Offensive Security passionaries believe that hackers should always “Try Harder!”. Generally, I respect this position. But what hackers usually forget is that efforts in different stages of the Penetration Testing Cycle are different. Particularly, while doing information gathering, an attacker should try as hard as he can to understand the system – and, as a result, to find vulnerabilities. However, while doing exploitation, an attacker should concentrate his efforts to feel comfortable with the vulnerabilities he uses. And these two processes are quite different.
While doing active information gathering, an hacker looks for vulnerability and tries to find some restrictions somewhere. You go to the most limited access you can go, go to the weirdest configuration. You try to be “a birdie in the cage”, and you try to increase your sizes while looking for a smaller cage. This happens all the time.
Then, when you are a big birdie in a tiny cage, you note all the parameters of this cage. You feel each cage as it’s your home, as your fresh bloody pieces of flash aggregate the zink of your beloved cage roads. And you like that.
After checking a lot of different cages, some hacker decides to move to the exploitation phase. In terms of birds, he goes to the cage, closes the lock, and tries to maximize his control in this situation. And it’s time to relax. Try harder to feel comfortable. Time to accept the context and to temporarily stop looking for cages. Take a deep breath and prepare environments for testing: create virtual machines, download a comfortable IDE, increase the font size in your terminal. Clean the desktop, and allocate some time in your calendar for the smooth research. By the way – just in case that the vulnerability doesn’t exist, an attacker must be sure that the problem is not at his side.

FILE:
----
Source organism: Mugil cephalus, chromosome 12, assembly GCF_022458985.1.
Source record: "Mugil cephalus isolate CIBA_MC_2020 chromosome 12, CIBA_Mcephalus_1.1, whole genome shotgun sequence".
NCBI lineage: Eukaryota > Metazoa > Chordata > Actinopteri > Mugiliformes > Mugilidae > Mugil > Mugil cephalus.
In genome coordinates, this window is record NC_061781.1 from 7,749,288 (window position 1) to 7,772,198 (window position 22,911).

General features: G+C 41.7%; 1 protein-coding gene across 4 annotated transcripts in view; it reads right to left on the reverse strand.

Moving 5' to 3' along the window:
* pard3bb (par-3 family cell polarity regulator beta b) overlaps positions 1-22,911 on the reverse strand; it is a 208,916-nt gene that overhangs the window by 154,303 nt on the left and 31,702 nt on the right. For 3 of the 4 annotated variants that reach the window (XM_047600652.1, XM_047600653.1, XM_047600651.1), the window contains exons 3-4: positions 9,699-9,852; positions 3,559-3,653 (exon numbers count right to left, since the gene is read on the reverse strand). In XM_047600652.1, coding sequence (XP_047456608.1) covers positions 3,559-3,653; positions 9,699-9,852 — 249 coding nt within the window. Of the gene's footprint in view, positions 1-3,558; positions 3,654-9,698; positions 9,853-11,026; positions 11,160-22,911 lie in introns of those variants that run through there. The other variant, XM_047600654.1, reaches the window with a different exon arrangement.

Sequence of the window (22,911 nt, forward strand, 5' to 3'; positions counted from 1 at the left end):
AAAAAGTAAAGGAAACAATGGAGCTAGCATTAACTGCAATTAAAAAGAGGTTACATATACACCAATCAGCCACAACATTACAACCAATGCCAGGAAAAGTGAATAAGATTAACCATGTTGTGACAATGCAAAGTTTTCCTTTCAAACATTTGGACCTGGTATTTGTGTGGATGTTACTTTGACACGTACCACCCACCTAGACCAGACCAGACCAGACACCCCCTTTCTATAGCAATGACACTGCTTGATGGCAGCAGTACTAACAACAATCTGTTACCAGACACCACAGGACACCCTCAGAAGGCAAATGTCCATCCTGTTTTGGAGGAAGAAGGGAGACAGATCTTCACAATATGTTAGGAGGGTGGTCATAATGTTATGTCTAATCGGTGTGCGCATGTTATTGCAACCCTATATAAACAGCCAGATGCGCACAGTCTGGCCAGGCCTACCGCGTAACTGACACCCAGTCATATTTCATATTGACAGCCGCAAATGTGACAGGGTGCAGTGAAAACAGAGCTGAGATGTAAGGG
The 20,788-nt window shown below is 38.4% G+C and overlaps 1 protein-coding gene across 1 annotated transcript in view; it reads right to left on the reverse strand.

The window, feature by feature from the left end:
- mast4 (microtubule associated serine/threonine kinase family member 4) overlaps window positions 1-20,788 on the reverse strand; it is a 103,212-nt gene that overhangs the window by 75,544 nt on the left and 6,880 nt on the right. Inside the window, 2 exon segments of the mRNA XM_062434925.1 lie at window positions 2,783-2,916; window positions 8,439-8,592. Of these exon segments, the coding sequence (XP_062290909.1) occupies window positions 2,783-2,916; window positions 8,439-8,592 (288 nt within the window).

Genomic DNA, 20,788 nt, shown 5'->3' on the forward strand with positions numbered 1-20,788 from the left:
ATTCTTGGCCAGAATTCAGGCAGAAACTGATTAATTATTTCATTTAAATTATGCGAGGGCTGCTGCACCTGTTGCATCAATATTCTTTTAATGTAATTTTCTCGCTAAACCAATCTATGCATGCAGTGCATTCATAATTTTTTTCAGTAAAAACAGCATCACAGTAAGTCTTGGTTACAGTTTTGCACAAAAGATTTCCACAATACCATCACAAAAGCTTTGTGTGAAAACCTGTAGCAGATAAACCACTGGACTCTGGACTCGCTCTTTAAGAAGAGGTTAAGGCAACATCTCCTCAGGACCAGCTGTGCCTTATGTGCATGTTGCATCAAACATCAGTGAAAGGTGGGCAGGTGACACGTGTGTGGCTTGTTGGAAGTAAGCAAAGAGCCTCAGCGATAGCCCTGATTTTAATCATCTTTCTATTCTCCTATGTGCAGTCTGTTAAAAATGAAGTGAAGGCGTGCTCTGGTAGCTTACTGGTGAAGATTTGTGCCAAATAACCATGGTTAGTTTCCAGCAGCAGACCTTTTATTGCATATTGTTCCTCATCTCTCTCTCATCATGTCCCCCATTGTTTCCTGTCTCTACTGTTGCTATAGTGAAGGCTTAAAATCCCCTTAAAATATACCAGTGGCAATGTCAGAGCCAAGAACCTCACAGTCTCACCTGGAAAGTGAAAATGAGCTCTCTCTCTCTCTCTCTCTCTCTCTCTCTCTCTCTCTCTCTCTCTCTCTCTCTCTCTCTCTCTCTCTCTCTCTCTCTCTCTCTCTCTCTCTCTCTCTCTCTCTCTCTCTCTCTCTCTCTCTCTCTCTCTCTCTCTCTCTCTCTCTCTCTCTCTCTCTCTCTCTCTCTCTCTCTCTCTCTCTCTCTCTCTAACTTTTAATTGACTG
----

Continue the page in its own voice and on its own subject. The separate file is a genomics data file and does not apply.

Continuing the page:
Now the example and the promised quality-of-life stuff. This example shows how the active information gathering through fuzzing can evolve to exploitation in the right way. For simplicity, we talk about an SQL injection and SQLMap, but the tool and the vulnerability certainly might be different.
Let’s find an SQL injection.
On the screenshot, we see that the SQL injection probably occurs. For better control, an attacker might enforce SQLMap to send its request through some proxy. That provides us with bigger freedom. The tool “proxychains” works fine for it; otherwise, we could use sqlmap –proxy flag, or modify SQLMap program itself. The proxychains config:
strict_chain http 127.0.0.1 8080
Works fine, so we clean the SQLMap logs and run the application again. We turn intercept off, go to HTTP history, and send the latest request to Repeater. Now we have much more freedom and control.
In case we need even more control, we could use “Copy as Python-Requests” burp extension.
We could use Wireshark to thoroughly inspect what this script does. We note, that, generally, an SQL injection does not require a deep level of understanding of networking.
The whole exercise requires less than 5 minutes, however, leads to the next results:
- We now can see exact SQLMap behavior.
- We can inspect the requests, we can send them to the Burp Repeater.
- We can fully control the requests with Python, and we can create Proof-of-Concept easily.
And this way of getting control is stable.